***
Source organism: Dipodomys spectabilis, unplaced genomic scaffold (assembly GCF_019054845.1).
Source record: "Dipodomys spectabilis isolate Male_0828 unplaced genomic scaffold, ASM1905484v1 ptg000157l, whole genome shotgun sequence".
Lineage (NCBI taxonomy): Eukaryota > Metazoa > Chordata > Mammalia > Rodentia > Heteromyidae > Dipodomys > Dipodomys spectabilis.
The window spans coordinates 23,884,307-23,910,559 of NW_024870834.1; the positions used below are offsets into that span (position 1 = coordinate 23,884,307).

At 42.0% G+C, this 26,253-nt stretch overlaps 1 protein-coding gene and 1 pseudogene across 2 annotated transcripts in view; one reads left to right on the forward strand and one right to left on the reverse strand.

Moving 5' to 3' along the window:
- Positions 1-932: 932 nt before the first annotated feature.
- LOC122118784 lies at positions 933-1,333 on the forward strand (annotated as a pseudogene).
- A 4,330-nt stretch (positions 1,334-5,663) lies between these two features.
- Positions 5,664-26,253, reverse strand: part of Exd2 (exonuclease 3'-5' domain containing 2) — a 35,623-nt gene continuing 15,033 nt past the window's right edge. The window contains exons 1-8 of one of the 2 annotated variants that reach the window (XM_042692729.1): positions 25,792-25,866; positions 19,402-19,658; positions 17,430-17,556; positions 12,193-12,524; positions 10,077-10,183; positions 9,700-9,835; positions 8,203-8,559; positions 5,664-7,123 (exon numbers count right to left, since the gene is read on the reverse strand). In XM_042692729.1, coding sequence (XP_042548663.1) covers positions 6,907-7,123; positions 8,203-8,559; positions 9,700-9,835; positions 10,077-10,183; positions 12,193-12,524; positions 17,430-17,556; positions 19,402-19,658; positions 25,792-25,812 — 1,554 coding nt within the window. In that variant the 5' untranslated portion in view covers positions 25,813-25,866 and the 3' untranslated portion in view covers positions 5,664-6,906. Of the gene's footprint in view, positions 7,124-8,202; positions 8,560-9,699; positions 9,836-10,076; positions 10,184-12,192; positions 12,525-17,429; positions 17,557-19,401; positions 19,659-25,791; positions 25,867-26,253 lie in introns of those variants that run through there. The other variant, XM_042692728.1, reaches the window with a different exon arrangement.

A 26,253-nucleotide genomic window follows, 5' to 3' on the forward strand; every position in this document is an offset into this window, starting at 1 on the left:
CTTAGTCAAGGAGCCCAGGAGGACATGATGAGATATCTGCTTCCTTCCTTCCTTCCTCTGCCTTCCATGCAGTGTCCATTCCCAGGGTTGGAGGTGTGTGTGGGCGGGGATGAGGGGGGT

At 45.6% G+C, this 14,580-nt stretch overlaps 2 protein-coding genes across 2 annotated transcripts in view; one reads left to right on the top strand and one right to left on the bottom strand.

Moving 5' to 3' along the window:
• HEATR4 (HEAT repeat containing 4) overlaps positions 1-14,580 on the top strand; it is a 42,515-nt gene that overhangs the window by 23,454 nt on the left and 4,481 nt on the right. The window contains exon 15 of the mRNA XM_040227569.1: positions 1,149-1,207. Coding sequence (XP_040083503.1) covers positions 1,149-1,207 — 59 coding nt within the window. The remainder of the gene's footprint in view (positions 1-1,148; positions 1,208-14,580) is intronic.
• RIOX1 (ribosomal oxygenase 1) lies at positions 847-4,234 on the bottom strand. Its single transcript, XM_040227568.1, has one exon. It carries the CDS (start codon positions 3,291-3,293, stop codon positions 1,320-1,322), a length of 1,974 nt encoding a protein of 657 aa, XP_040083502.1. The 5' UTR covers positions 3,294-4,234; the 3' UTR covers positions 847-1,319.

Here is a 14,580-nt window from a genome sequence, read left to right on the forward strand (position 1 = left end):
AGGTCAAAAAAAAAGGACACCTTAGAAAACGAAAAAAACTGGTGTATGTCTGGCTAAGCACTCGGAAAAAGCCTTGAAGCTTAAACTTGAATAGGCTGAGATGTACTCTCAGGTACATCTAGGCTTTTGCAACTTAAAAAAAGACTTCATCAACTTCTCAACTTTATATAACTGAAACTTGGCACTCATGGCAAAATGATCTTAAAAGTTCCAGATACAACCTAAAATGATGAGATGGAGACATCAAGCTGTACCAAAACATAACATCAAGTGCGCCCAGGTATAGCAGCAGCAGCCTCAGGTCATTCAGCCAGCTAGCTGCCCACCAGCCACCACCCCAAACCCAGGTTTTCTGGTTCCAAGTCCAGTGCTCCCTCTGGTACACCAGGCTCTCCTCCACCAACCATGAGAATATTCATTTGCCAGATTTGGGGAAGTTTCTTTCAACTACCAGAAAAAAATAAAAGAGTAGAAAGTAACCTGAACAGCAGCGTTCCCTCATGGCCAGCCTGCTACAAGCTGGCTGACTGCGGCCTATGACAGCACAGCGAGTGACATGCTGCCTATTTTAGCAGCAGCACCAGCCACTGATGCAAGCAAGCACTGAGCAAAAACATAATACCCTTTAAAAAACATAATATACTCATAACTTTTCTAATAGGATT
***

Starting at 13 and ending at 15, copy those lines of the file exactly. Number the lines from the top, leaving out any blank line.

At 45.6% G+C, this 14,580-nt stretch overlaps 2 protein-coding genes across 2 annotated transcripts in view; one reads left to right on the top strand and one right to left on the bottom strand.

Moving 5' to 3' along the window:
• HEATR4 (HEAT repeat containing 4) overlaps positions 1-14,580 on the top strand; it is a 42,515-nt gene that overhangs the window by 23,454 nt on the left and 4,481 nt on the right. The window contains exon 15 of the mRNA XM_040227569.1: positions 1,149-1,207. Coding sequence (XP_040083503.1) covers positions 1,149-1,207 — 59 coding nt within the window. The remainder of the gene's footprint in view (positions 1-1,148; positions 1,208-14,580) is intronic.